What are enzyme replacement therapies?
Enzyme replacement therapies have also been pursued heavily for the treatment of CLN2 Batten disease. As a previously proven therapy option in other lysosomal storage disorders (LSDs), enzyme replacement therapy represented so-called “low hanging fruit”.
The Noah’s Hope – Hope 4 Bridget Foundation previously partnered with the BDSRA to fund research that was in part used to develop the first-ever FDA-approved therapy for CLN2 Batten disease. Brineura (cerliponase alfa), is a recombinant TPP-1 enzyme replacement therapy marketed by BioMarin Pharmaceuticals, that was approved on April 27, 2017 by the FDA.
Brineura is approved to slow the loss of the ability to walk or crawl (ambulation) in symptomatic pediatric patients three years of age and older with CLN2 Batten disease. The results of the multinational clinical trial that led to the approval of Brineura were published in The New England Journal of Medicine on May 17, 2018.
What are stem cell therapies?
Theoretically, stem cell therapies work in one of two ways: Either by the stem cells producing the missing enzyme, which can then be taken up by the enzyme deficient cells (cross-correction), or by the stem cell differentiating and replacing the person’s own (diseased) cells.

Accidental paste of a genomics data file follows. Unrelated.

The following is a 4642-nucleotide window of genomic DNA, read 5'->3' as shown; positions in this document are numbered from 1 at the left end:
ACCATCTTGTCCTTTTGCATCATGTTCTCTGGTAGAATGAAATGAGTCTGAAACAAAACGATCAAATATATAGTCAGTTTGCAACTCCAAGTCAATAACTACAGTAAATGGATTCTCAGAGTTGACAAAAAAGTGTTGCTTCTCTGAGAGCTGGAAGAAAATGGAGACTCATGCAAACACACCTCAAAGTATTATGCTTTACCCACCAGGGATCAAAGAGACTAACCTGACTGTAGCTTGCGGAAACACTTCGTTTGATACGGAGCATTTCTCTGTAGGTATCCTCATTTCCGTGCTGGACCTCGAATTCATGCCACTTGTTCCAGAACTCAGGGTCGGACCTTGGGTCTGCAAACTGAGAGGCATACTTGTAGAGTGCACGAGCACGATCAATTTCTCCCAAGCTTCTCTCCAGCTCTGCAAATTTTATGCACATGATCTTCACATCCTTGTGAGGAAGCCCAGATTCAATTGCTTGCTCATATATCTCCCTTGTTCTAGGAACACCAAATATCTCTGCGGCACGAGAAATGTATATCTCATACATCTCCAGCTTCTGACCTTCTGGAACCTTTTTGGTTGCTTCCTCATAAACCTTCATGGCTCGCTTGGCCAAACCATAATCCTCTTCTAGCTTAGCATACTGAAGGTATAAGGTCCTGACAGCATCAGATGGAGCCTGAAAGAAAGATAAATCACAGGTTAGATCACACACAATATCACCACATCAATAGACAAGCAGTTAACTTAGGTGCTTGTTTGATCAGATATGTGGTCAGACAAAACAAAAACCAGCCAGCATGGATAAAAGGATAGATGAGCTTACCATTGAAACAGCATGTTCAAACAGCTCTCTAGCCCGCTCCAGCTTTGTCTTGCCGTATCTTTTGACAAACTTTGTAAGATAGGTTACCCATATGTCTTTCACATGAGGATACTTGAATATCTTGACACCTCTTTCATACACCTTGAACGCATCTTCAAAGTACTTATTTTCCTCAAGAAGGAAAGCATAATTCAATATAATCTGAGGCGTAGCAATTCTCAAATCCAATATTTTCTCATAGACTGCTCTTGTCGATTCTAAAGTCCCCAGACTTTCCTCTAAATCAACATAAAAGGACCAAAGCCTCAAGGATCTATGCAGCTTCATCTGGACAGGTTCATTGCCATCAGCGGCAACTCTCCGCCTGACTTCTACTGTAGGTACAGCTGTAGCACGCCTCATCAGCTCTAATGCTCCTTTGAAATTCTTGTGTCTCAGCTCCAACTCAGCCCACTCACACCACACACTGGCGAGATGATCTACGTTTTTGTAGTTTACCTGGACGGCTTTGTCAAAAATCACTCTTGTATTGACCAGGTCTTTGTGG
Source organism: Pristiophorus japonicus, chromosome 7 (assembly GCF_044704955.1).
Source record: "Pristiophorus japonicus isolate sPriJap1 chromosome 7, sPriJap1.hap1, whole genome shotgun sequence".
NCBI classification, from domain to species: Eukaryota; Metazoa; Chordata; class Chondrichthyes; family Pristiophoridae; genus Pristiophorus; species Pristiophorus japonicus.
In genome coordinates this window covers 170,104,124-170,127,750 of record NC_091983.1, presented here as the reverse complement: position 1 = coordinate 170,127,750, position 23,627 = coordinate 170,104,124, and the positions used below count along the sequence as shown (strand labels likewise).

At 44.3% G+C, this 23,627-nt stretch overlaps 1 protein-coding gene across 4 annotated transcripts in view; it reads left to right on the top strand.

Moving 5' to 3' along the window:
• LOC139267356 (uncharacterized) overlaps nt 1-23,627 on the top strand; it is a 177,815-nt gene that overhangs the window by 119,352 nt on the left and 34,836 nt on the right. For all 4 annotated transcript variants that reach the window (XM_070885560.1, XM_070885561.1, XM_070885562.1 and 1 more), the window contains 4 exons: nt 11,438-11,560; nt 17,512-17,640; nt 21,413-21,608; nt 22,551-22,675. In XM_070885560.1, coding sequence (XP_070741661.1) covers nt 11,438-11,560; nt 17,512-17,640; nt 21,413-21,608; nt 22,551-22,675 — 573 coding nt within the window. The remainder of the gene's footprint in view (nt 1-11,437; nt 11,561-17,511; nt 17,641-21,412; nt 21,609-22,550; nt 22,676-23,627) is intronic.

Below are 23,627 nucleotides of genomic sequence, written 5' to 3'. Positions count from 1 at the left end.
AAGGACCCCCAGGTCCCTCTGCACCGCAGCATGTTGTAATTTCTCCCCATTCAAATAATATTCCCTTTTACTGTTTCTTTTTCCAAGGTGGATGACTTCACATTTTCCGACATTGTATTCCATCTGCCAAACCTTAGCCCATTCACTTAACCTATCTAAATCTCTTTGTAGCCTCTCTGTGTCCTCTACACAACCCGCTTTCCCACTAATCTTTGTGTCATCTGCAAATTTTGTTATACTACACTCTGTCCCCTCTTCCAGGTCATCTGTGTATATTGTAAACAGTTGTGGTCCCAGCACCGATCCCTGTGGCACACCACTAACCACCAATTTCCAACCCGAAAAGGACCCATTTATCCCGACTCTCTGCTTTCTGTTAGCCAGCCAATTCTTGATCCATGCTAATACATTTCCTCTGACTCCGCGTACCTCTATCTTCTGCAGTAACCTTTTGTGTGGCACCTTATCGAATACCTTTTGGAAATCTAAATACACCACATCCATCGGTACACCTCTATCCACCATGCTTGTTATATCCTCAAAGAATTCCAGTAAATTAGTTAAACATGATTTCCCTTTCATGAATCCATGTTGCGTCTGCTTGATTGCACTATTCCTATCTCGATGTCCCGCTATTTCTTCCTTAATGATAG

There have been trials involving both hematopoietic stem cells (cells from blood or bone marrow) and neural stem cells (nerve cells). Both types have been used in animal models and clinical trials.
What has been the efficacy of hematopoietic stem cell therapy?
Hematopoietic stem cell transplantation has been used to treat CLN1 Batten disease, but while enzyme activity normalized in the white blood cells, activity remained low inside the brain (cerebrospinal fluid). The therapy had minimal effects on disease progression (Lonnqvist et al., 2001).
Hematopoietic stem cell transplantation has also been found to be largely ineffective against CLN2 Batten disease and CLN3 Batten disease (Lake, Steward, Oakhill, Wilson, & Perham, 1997).
What is the status of neural stem cell therapy?
This method works by getting stem cells to differentiate into nerve cells (neurons or glia cells). Animal trials have shown that the therapy works primarily through “cross-correction”, and that the therapy was able to delay loss of motor functions.
An open phase 1 trial on patients with CLN1 Batten disease and CLN2 Batten disease sponsored by now defunct Stem Cells Inc., proved that the method of transplanting neural stem cells directly into the brain’s cavities (lateral ventricles) with subsequent immuno-suppression was safe, but so far it has not been determined whether the therapy is effective (Selden et al., 2013). Post-mortem examinations of 3 patients found donor cells in 2 of them (Selden et al., 2013).
We Need Your Help
Please join us as we work to give the gift of childhood back to children with Batten disease.
You can make the difference—please consider making a donation today!